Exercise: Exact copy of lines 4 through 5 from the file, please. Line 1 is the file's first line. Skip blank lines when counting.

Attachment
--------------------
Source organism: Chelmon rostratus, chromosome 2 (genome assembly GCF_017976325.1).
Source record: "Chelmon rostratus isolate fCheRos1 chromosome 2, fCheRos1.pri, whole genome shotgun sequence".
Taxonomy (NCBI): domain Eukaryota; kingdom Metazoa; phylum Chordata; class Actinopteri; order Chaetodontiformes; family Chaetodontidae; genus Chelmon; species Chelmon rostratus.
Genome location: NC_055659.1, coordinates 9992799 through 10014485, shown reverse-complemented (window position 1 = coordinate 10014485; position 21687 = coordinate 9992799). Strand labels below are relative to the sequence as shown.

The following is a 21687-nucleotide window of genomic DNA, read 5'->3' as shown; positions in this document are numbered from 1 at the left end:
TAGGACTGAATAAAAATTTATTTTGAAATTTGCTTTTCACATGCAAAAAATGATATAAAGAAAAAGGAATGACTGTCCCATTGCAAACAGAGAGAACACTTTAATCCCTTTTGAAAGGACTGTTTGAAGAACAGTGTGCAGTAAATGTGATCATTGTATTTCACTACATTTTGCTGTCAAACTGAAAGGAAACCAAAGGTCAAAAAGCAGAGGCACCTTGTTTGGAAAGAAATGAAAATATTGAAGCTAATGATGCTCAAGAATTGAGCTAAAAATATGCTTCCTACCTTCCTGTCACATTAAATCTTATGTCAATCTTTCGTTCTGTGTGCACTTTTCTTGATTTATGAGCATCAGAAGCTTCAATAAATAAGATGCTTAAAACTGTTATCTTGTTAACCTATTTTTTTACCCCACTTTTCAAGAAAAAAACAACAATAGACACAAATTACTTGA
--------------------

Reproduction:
Genome location: NC_055659.1, coordinates 9992799 through 10014485, shown reverse-complemented (window position 1 = coordinate 10014485; position 21687 = coordinate 9992799). Strand labels below are relative to the sequence as shown.

The following is a 21687-nucleotide window of genomic DNA, read 5'->3' as shown; positions in this document are numbered from 1 at the left end: